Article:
US lawmakers introduce bill to prohibit legacy and donor status preference in college admissions
US lawmakers introduce bill to prohibit legacy and donor status preference in college admissions

US Rep. Jamaal Bowman and Sen. Jeff Merkley introduced Wednesday the Fair College Admissions for Students Act to Congress. The bill, which would prohibit legacy and donor status preference in college admissions, was introduced as SB 3559 in the Senate and HR 6559 in the House of Representatives.

In an effort to make the college admissions practice more fair and equitable, the Fair College Admissions for Students Act amends the Higher Education Act of 1965 to bar higher education institutions participating in various federal student aid programs from granting legacy or donor status students admissions preference. The announcement of the bill comes just a week after the US Supreme Court agreed to hear two cases involving affirmative action college admissions.

Legacy or donor status students are those whose families either attended or donated to the higher education institution. As a result of these practices, underrepresented students are not given an equal opportunity in college admissions, especially at elite institutions where these practices have long been in place. According to both Bowman and Merkley’s statements, legacy student status can double to quadruple a student’s chance of getting into a highly selective higher education institution.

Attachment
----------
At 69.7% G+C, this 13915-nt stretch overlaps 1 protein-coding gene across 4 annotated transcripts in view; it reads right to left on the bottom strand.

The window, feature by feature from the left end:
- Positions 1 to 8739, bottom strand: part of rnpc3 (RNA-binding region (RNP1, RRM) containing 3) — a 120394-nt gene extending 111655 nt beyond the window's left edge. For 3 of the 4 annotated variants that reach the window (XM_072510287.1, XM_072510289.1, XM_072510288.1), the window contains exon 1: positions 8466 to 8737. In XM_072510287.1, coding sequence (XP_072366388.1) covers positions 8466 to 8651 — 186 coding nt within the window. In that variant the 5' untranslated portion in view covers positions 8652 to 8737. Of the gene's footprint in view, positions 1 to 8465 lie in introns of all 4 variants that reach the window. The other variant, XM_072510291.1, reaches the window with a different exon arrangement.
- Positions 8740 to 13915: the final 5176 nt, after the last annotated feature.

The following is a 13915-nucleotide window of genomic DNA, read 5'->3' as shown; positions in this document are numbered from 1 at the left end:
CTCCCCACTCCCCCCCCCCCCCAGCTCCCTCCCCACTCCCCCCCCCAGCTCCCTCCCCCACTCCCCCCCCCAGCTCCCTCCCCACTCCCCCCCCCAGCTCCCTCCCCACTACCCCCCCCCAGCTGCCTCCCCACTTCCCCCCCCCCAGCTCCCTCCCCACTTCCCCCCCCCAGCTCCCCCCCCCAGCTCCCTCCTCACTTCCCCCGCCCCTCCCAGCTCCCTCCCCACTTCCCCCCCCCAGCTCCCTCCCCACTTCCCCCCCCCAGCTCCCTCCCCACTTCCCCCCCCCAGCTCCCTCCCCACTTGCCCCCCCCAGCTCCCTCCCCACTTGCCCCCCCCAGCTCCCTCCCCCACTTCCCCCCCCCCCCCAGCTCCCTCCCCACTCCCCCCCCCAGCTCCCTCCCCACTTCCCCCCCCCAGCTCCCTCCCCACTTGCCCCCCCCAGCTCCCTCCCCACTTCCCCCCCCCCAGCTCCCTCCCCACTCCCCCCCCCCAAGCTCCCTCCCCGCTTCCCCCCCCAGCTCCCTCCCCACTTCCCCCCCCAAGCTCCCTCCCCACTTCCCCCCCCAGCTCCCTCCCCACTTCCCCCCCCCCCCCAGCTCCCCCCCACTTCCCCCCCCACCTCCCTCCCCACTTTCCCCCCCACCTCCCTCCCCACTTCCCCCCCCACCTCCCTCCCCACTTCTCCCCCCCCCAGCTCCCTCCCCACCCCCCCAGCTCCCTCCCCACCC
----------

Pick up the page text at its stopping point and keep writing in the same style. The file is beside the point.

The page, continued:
Commenting on the bill, Merkley said:

Children of donors and alumni may be excellent students and well-qualified, but the last people who need extra help in the complicated and competitive college admissions process are those who start with the advantages of family education and money. Selecting applicants to universities based off of family names, connections, or the size of their bank accounts creates an unlevel playing field for students without those built-in advantages, especially impacting minority and first generation students.

Notably, the bill provides an exception for legacy preferences at historically Black colleges and universities, tribal colleges or universities, and minority-serving institutions. Since the purpose of the bill is to promote greater opportunities for historically underrepresented students, higher education institutions demonstrating that legacy preferences are in the best interest of their students may qualify for an exception.